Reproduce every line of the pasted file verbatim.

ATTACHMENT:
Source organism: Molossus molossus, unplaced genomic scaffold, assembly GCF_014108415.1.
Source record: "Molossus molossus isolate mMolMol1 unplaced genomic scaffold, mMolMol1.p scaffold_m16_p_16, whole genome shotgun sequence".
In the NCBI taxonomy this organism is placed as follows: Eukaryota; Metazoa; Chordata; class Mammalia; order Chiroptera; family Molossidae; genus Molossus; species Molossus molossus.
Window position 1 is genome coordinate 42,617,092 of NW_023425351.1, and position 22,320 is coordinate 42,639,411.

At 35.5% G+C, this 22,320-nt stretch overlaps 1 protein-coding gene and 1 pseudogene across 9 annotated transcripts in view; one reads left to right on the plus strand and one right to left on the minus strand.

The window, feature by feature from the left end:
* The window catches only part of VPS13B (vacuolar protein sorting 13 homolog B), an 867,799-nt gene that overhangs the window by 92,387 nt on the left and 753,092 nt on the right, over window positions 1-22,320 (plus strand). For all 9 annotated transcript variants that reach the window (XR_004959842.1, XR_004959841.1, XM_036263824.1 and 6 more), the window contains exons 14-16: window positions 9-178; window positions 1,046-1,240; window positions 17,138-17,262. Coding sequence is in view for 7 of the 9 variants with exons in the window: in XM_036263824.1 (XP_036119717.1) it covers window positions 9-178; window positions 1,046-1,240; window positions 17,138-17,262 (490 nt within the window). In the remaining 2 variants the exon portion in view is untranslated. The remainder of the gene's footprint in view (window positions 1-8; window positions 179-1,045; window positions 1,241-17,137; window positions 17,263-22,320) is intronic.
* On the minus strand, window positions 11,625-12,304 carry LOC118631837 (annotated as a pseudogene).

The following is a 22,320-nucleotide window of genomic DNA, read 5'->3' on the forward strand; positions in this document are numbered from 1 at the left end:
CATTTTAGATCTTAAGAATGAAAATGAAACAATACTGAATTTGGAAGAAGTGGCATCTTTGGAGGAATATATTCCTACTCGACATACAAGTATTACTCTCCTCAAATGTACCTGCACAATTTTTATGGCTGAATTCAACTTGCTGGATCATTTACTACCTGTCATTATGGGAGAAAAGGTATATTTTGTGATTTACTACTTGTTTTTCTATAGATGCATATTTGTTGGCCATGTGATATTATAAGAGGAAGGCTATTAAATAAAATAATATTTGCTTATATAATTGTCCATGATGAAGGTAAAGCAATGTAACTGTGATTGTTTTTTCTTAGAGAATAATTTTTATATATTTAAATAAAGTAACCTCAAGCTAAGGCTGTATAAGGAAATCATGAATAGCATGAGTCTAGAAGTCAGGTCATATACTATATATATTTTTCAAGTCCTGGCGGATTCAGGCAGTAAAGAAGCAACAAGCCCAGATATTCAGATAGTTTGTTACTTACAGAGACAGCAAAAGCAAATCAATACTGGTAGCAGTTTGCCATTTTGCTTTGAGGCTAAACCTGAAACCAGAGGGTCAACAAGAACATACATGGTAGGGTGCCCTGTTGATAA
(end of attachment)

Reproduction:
Source organism: Molossus molossus, unplaced genomic scaffold, assembly GCF_014108415.1.
Source record: "Molossus molossus isolate mMolMol1 unplaced genomic scaffold, mMolMol1.p scaffold_m16_p_16, whole genome shotgun sequence".
In the NCBI taxonomy this organism is placed as follows: Eukaryota; Metazoa; Chordata; class Mammalia; order Chiroptera; family Molossidae; genus Molossus; species Molossus molossus.
Window position 1 is genome coordinate 42,617,092 of NW_023425351.1, and position 22,320 is coordinate 42,639,411.

At 35.5% G+C, this 22,320-nt stretch overlaps 1 protein-coding gene and 1 pseudogene across 9 annotated transcripts in view; one reads left to right on the plus strand and one right to left on the minus strand.

The window, feature by feature from the left end:
* The window catches only part of VPS13B (vacuolar protein sorting 13 homolog B), an 867,799-nt gene that overhangs the window by 92,387 nt on the left and 753,092 nt on the right, over window positions 1-22,320 (plus strand). For all 9 annotated transcript variants that reach the window (XR_004959842.1, XR_004959841.1, XM_036263824.1 and 6 more), the window contains exons 14-16: window positions 9-178; window positions 1,046-1,240; window positions 17,138-17,262. Coding sequence is in view for 7 of the 9 variants with exons in the window: in XM_036263824.1 (XP_036119717.1) it covers window positions 9-178; window positions 1,046-1,240; window positions 17,138-17,262 (490 nt within the window). In the remaining 2 variants the exon portion in view is untranslated. The remainder of the gene's footprint in view (window positions 1-8; window positions 179-1,045; window positions 1,241-17,137; window positions 17,263-22,320) is intronic.
* On the minus strand, window positions 11,625-12,304 carry LOC118631837 (annotated as a pseudogene).

The following is a 22,320-nucleotide window of genomic DNA, read 5'->3' on the forward strand; positions in this document are numbered from 1 at the left end:
CATTTTAGATCTTAAGAATGAAAATGAAACAATACTGAATTTGGAAGAAGTGGCATCTTTGGAGGAATATATTCCTACTCGACATACAAGTATTACTCTCCTCAAATGTACCTGCACAATTTTTATGGCTGAATTCAACTTGCTGGATCATTTACTACCTGTCATTATGGGAGAAAAGGTATATTTTGTGATTTACTACTTGTTTTTCTATAGATGCATATTTGTTGGCCATGTGATATTATAAGAGGAAGGCTATTAAATAAAATAATATTTGCTTATATAATTGTCCATGATGAAGGTAAAGCAATGTAACTGTGATTGTTTTTTCTTAGAGAATAATTTTTATATATTTAAATAAAGTAACCTCAAGCTAAGGCTGTATAAGGAAATCATGAATAGCATGAGTCTAGAAGTCAGGTCATATACTATATATATTTTTCAAGTCCTGGCGGATTCAGGCAGTAAAGAAGCAACAAGCCCAGATATTCAGATAGTTTGTTACTTACAGAGACAGCAAAAGCAAATCAATACTGGTAGCAGTTTGCCATTTTGCTTTGAGGCTAAACCTGAAACCAGAGGGTCAACAAGAACATACATGGTAGGGTGCCCTGTTGATAA